Sexual offences, too are reported to be on the rise despite instating Sexual Offences courts and the Presidential Summit in 2018, that prioritised GBV intervention on paper. The number of reported sexual offences increased to 52, 420 in 2018/19 from 50,108 the previous year. The sexual offences category is broad as it includes rape, sexual assault, attempted sexual offences and contact offences. So it is worthwhile to highlight that most of the cases reported are of rape, although in regional debates, rape in ‘peace-time’ does not get the urgent attention needed to free women of a silenced war that continues on their bodies.

Rape remains a commonly unreported crime and under-addressed topic outside of conflict. Many women do not report rape in South Africa because of the fear of stigmatisation that originates from patriarchal social norms, lack of trust in the criminal justice system and the culpability of police in these crimes.

To understand why one doesn’t think of the police as a place of refuge in cases when they are abused, the figures of police culpability speak volumes. The 2018/19 annual report of the Independent Police Directorate (IPID) detailed that rape by police officers had increased by 12% and at least 55 rape complaints were investigated between April and September 2018.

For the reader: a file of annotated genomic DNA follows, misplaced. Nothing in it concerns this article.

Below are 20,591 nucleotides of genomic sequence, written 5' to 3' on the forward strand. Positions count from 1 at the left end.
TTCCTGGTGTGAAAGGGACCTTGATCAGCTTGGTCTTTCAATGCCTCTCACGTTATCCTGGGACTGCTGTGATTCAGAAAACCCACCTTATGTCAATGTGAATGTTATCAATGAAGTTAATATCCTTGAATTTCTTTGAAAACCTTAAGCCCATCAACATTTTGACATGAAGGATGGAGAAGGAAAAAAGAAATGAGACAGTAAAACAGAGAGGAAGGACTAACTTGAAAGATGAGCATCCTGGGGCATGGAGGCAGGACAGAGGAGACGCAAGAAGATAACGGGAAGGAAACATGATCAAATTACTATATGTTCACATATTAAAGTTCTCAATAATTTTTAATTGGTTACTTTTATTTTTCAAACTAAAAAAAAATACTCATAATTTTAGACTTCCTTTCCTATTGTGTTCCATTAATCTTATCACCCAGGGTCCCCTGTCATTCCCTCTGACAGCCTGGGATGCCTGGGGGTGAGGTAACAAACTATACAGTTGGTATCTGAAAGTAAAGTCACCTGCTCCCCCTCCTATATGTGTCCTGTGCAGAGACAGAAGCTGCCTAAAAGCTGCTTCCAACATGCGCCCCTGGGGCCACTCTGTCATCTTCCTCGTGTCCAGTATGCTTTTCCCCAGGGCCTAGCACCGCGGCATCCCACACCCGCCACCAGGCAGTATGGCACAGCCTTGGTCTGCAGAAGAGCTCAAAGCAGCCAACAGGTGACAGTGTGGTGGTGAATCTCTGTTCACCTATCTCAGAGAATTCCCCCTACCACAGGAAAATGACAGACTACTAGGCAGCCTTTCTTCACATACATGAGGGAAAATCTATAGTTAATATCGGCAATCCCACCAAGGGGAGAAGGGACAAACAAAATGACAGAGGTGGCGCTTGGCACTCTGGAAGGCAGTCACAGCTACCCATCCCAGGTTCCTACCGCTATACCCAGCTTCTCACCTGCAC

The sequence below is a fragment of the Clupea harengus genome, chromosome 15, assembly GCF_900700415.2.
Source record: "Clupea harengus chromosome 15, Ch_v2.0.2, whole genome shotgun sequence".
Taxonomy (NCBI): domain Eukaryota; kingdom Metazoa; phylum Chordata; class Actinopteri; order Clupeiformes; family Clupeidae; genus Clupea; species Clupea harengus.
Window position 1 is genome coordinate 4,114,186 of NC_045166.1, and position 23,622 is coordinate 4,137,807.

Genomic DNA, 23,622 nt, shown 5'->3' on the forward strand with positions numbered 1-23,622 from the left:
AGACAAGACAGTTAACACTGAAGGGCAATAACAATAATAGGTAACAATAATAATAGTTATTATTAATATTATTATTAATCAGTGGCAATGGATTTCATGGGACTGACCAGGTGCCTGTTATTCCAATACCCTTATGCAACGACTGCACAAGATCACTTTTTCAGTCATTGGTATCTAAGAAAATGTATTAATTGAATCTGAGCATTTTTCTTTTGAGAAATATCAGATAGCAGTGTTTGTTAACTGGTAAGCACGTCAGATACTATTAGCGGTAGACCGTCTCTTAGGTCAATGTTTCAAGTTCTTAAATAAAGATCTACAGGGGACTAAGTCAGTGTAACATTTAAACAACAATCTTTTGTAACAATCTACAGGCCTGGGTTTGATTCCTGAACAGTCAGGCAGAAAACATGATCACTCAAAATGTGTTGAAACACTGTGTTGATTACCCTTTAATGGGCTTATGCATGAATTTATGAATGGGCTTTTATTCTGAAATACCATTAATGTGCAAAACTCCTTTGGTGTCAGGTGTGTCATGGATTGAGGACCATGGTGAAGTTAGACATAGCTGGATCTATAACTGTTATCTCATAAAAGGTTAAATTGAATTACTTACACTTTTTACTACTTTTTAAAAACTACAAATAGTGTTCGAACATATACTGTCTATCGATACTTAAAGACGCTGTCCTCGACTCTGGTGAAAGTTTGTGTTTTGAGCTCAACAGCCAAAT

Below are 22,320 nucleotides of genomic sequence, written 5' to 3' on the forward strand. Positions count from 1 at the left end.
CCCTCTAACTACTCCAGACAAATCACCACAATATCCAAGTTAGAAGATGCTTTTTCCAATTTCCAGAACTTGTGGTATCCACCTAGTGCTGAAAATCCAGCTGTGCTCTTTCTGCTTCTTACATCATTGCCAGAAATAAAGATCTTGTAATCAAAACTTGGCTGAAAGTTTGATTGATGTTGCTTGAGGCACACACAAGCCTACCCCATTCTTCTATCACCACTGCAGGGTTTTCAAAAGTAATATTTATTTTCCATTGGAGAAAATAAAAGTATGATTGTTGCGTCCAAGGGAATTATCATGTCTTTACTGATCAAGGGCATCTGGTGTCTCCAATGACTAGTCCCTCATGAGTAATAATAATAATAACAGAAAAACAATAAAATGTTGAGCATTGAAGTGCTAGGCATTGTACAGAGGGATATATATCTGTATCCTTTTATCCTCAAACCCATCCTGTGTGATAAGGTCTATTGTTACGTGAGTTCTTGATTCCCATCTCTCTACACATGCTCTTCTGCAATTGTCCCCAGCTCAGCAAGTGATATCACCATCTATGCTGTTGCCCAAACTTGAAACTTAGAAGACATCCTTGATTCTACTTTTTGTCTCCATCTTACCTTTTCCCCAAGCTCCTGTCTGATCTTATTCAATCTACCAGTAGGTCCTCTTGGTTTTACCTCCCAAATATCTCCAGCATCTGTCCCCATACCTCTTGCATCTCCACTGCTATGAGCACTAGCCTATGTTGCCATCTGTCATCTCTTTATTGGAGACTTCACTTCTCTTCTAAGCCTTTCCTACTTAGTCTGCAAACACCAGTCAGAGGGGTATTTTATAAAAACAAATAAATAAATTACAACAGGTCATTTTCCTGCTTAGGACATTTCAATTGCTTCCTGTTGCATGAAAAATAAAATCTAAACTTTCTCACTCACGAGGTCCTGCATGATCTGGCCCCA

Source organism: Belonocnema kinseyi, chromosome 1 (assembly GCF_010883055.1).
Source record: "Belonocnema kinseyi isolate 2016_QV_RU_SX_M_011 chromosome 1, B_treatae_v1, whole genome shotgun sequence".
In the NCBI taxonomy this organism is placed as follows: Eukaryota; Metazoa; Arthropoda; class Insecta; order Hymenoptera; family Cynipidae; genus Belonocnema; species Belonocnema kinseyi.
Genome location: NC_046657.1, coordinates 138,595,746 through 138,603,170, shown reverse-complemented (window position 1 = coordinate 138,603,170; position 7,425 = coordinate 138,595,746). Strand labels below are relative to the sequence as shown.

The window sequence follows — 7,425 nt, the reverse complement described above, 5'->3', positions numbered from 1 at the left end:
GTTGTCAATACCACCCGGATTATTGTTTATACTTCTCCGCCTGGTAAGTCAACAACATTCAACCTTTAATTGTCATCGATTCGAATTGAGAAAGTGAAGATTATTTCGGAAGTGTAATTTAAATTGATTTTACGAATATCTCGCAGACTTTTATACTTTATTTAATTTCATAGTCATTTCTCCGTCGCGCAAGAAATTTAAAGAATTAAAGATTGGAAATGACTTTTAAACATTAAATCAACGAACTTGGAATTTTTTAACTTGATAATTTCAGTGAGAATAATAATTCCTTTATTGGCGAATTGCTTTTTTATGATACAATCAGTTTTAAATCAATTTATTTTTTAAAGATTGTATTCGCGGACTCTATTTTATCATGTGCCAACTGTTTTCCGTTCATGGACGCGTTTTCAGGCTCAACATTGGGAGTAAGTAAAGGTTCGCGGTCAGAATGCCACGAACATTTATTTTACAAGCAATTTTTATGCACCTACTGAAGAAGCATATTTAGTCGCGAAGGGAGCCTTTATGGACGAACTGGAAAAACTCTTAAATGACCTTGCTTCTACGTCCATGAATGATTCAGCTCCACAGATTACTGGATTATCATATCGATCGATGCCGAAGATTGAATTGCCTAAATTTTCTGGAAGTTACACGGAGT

It is not without evidence to say that this is the chilling reality that leads many women to resort to reporting to religious institutions, family members and community networks or to not report to anyone at all.

As one of the most dangerous countries in the world with many silenced social issues, South Africa needs to show more than political commitments. Release the National Gender-Based Violence and Femicide Strategic Plan (NSP) and sign onto regional and international frameworks in Africa, such as the SADC Protocol on Gender and Development, the Maputo Protocol on Women’s Rights and CEDAW (Convention on the Elimination of All Forms of Discrimination Against Women). 

These political commitments need to translate to the real change for the lives of African women.